The grids are laid out like checkerboards, usually no more than 8x8 (I didn’t check every puzzle), but sometimes small, or strangely shaped. There might be spots missing that you have to avoid. There are also different levels of the terrain, so you might try to navigate the ball up or down the course, and that navigation might require moving up or down, and the terrain adjustment is sometimes smooth and sometimes not.

What’s in the Cards?

Cards in a golf game seems like a strange combination. The concept of “cards” as a game design tool is in vogue right now. It’s not hard to see why, cards are recognizable to a broad spectrum of people, regardless of how many (or few) games they play. Cards also come preloaded with concepts that are recognizable. We shuffle them, draw them into our hand, and discard them to name a few. Used well, a card can communicate a lot of information about how the player is supposed to behave.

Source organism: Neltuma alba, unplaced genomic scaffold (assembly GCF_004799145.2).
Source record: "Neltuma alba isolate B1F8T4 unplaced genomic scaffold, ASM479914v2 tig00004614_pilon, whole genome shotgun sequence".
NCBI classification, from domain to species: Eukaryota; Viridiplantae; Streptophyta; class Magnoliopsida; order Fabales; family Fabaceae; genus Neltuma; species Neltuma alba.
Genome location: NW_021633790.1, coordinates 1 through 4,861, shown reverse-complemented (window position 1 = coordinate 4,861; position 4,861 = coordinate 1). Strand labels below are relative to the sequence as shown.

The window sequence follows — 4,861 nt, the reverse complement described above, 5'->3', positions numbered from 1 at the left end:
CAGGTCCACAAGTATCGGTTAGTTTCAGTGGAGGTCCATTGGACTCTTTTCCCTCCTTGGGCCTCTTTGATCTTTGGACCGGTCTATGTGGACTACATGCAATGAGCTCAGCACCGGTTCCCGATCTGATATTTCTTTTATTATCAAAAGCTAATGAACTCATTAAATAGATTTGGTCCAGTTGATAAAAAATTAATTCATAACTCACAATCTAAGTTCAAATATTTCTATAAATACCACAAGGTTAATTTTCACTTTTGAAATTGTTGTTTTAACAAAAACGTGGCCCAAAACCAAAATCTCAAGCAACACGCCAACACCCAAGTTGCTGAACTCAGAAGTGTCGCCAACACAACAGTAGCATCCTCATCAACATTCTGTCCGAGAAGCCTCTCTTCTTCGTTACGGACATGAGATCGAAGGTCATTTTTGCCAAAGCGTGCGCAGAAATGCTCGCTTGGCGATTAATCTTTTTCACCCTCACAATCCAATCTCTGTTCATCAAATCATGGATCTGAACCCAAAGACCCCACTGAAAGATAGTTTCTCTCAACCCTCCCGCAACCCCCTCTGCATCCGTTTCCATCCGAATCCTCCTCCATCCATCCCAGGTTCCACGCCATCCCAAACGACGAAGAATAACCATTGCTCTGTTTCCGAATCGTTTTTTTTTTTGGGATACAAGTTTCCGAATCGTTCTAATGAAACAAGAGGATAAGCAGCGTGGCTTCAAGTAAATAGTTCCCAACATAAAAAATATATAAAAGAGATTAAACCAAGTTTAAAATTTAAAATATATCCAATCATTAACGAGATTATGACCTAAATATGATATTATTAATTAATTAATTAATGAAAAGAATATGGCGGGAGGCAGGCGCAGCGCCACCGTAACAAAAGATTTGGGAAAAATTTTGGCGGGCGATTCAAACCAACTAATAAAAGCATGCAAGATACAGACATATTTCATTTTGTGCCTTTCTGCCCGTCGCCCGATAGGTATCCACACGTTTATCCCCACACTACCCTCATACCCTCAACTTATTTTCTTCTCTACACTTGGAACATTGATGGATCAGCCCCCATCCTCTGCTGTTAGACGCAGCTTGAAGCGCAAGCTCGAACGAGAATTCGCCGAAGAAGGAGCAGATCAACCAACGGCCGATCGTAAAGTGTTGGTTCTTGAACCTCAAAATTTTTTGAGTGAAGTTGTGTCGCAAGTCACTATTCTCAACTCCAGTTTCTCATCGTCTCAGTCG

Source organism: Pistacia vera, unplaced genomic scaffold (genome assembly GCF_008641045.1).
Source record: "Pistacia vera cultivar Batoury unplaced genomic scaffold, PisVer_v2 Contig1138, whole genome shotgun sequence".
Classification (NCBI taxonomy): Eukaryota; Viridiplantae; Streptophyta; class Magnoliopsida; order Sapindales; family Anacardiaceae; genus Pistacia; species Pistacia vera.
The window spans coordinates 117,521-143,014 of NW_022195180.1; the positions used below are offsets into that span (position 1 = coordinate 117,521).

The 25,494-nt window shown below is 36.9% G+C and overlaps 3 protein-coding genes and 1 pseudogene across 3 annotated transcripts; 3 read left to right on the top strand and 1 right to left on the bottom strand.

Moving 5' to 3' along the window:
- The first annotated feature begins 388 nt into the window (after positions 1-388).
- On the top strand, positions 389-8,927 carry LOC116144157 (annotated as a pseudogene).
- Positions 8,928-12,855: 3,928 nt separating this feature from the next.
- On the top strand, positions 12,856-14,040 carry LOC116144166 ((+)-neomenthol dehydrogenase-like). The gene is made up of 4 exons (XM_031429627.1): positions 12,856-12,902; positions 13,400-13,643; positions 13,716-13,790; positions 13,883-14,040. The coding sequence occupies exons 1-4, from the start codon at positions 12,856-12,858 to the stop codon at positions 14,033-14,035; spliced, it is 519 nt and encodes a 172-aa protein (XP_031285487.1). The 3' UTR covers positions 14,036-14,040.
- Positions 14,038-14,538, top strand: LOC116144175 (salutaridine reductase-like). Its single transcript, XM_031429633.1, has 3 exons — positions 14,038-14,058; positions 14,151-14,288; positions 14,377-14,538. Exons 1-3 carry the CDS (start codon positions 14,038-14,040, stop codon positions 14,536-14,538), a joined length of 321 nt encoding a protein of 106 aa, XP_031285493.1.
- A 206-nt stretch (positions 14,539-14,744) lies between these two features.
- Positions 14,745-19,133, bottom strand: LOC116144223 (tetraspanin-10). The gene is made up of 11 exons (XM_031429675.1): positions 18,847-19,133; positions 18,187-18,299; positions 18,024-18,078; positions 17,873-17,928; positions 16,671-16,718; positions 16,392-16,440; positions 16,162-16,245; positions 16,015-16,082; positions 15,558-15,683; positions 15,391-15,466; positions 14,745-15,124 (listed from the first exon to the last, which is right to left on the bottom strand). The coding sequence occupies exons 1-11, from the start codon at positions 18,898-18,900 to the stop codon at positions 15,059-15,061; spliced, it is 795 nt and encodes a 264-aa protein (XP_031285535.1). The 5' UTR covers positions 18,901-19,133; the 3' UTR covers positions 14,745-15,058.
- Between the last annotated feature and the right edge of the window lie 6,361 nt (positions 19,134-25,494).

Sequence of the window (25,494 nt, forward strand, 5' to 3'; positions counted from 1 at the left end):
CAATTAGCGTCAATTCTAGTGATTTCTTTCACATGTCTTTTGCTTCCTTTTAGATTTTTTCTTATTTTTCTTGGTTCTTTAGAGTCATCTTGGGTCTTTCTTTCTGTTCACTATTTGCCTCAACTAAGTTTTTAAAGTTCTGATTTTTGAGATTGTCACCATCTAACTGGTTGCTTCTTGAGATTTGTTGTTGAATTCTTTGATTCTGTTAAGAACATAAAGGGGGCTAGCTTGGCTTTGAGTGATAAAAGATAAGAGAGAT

The golf peaks card at the bottom of the screen. There are four cards. From left to right 1 putt, 1 chip, 3 chip, 1 chip + 1 putt

At the same time, cards are often over utilized. It’s easy enough to make anything a card, especially digitally. Golf Peaks does not fall into this trap. The metaphor of the card works well to explain how the game functions and communicate its limits. Firstly, you are “dealt” a card of hands at the start of every puzzle. This is what you have to work with. Every time you play a card that “discards” that card for the puzzle, meaning you can’t use it again. And as I mentioned earlier, the cards themselves are discrete, each card represents a specific pattern you activate as a player. As you play cards to move your options become restricted.